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You get stopped for running a stop sign near a murder scene with a holster near your foot, cops have a good reason to search you and your car, court rules

The Massachusetts Appeals Court ruled today that Boston officers had sufficient reason to order a man out of his car and conduct a search that found a loaded gun in a case under his seat, the Massachusetts Appeals Court ruled today.

A Superior Court judge had ruled the gun and bullets could not be used as evidence because the officers didn't have enough evidence that Ernest Monell of Lakeville was up to no good, but the appeals court said they had legitimate concerns about their safety, because of a murder nearby just two hours earlier and because the apparent holster one spotted near Monell's foot justified a more intensive search.

According to the court's summary of the case, two officers stopped Monell after watching him allegedly ignore a stop sign and peel off Millet Street in Dorchester late on May 28, 2019 - about two hours after a man was shot to death on that street. At the time, police had not arrested a suspect.

Monell was calm as officers approached, one on either side of the car, but when the officer on the passenger side spotted what appeared to be a gun holster on the floor near Monell's foot, the other officer, talking to Monell, ordered him out of the car.

The defendant "'froze' while acting as if he was trying to conceal his right hand." Officer Layden then physically removed the defendant from the car and pat frisked his person. The defendant was not armed and possessed no contraband. After the officers placed the defendant in handcuffs, they saw that the holster in the car was empty. Officer Layden then searched the driver's seat area and under the seat discovered a case that felt as if it contained a firearm. He opened the case and discovered a handgun.

The court said the officers were justified in ordering Monell out of the car out of allowed concerns for their safety because he "was stopped late at night by officers on patrol in an area where they knew there had been a fatal shooting approximately two hours earlier" and because one of them saw what looked like a holster near his foot, so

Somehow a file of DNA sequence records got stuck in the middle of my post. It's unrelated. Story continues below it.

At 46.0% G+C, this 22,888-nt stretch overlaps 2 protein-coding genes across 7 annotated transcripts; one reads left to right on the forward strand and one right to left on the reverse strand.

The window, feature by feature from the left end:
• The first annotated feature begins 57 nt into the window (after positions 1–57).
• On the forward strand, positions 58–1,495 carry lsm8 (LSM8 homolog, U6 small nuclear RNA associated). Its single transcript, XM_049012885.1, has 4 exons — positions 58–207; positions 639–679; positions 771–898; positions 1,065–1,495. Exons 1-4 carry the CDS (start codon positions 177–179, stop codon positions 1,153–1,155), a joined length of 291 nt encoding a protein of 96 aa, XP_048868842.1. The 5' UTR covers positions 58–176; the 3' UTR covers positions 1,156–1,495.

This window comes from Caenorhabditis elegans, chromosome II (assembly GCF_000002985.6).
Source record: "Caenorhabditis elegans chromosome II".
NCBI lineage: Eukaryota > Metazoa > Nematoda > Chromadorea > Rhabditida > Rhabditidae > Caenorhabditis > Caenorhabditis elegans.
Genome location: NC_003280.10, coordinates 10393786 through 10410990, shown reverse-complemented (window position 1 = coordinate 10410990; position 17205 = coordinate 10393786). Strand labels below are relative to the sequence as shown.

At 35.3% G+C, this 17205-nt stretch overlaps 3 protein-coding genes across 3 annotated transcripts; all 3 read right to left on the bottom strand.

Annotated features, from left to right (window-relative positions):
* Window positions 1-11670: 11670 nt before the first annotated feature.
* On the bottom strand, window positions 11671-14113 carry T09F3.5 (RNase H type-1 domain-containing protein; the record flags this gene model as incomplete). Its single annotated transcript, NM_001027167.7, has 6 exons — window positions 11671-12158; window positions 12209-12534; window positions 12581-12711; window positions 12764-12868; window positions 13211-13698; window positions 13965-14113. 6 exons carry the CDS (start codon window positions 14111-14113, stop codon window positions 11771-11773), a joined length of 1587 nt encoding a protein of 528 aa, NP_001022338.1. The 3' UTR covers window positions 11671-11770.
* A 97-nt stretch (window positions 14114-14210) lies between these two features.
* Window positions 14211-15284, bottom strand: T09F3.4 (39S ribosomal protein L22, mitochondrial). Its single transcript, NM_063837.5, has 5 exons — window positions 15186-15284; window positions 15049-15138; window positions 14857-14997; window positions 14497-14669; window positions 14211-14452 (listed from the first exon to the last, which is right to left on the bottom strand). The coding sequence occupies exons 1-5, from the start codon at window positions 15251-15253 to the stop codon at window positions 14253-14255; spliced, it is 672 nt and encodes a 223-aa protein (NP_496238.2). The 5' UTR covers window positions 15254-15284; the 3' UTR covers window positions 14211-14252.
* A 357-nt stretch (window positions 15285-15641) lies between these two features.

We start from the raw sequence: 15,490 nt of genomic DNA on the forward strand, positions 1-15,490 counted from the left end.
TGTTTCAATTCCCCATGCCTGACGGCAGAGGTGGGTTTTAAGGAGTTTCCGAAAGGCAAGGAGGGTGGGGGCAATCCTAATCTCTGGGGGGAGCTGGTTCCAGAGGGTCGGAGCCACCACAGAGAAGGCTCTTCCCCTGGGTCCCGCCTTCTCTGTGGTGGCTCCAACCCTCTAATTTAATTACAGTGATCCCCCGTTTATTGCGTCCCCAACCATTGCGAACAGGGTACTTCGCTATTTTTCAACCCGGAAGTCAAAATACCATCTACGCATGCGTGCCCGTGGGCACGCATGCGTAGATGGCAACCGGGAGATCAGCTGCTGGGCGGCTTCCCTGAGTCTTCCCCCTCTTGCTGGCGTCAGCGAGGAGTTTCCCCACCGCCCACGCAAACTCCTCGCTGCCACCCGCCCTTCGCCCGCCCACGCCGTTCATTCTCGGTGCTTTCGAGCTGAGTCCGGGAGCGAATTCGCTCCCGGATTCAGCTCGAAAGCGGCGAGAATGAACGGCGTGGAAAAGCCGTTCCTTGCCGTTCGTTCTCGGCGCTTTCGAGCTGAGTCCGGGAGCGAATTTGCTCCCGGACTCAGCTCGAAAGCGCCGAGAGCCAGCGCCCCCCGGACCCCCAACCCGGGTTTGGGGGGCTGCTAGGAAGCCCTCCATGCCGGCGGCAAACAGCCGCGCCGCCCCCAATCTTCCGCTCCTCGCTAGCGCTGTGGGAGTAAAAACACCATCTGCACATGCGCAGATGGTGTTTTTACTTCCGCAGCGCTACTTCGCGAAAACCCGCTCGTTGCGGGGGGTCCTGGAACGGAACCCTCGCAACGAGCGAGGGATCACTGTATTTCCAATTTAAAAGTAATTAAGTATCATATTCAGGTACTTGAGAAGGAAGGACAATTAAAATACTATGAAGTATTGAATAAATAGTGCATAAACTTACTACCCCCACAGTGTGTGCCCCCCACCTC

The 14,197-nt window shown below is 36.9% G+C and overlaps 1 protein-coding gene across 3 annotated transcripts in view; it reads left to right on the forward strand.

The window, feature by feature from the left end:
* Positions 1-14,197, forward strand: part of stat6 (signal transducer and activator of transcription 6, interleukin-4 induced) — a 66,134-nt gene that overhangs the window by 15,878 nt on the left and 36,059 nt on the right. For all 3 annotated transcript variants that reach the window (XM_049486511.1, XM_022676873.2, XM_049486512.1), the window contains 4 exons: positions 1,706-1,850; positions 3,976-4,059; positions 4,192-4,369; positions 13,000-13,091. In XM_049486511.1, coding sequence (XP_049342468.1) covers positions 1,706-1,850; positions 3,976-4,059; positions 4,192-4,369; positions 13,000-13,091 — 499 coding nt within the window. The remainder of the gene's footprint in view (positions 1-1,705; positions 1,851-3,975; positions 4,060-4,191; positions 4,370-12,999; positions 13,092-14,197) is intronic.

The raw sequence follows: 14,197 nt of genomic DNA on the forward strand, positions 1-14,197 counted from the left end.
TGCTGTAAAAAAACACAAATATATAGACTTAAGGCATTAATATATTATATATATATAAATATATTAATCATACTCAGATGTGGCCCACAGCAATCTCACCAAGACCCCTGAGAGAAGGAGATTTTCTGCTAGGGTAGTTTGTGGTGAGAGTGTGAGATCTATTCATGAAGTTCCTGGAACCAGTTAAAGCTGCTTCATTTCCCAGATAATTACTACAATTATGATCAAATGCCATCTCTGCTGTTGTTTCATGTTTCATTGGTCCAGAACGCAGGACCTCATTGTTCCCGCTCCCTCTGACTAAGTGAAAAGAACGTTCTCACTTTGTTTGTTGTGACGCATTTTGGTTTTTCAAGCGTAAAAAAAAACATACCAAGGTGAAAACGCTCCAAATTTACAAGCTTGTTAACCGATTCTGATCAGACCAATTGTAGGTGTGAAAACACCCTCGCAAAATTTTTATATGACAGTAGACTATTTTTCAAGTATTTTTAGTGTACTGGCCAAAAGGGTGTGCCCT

The court then continued the officers were also justified in frisking him and doing more to search the car than just looking inside with a flashlight.

The test for a pat frisk is more stringent than for an exit order. A police officer may pat frisk a suspect following an exit order only when he has a reasonable suspicion that the suspect is armed and dangerous. Torres-Pagan, 484 Mass. at 38-39. Here, the defendant "'froze' while acting as if he was trying to conceal his right hand" when he was ordered out of the car. This specific and articulable fact, considered together with the presence of the holster, the time of night, and the earlier fatal shooting, was sufficient to establish a reasonable suspicion that the defendant was armed and dangerous. See Commonwealth v. DePeiza, 449 Mass. 367, 374 n.4 (2007) (defendant's reaching gesture contributed to officers' reasonable fear for their safety).

The same reasoning applied to what the court said was a "limited" search of Monell's car.

Once the defendant was removed from the car and no weapon was discovered during the pat frisk of his person, the officers were justified in their concern that a weapon might remain in the car. See Commonwealth v. Gouse, 461 Mass. 787, 792-793 (2012). The Supreme Judicial Court has consistently held that in these circumstances the police are permitted to perform a limited, protective search of the car interior. ... Once the defendant was removed from the car and no weapon was discovered during the pat frisk of his person, the officers were justified in their concern that a weapon might remain in the car. See Commonwealth v. Gouse, 461 Mass. 787, 792-793 (2012). ... Here, Officer Layden's search of the car was limited to a search for a weapon in the area of the driver's seat. He immediately found a case under the seat through which he felt the weight and shape of a firearm. His seizure of the firearm was justified. See Commonwealth v. Wilson, 441 Mass. 390, 396-397 (2004) (officer may seize object during Terry-type frisk if contraband nature of object can readily be identified by its mass and contour).

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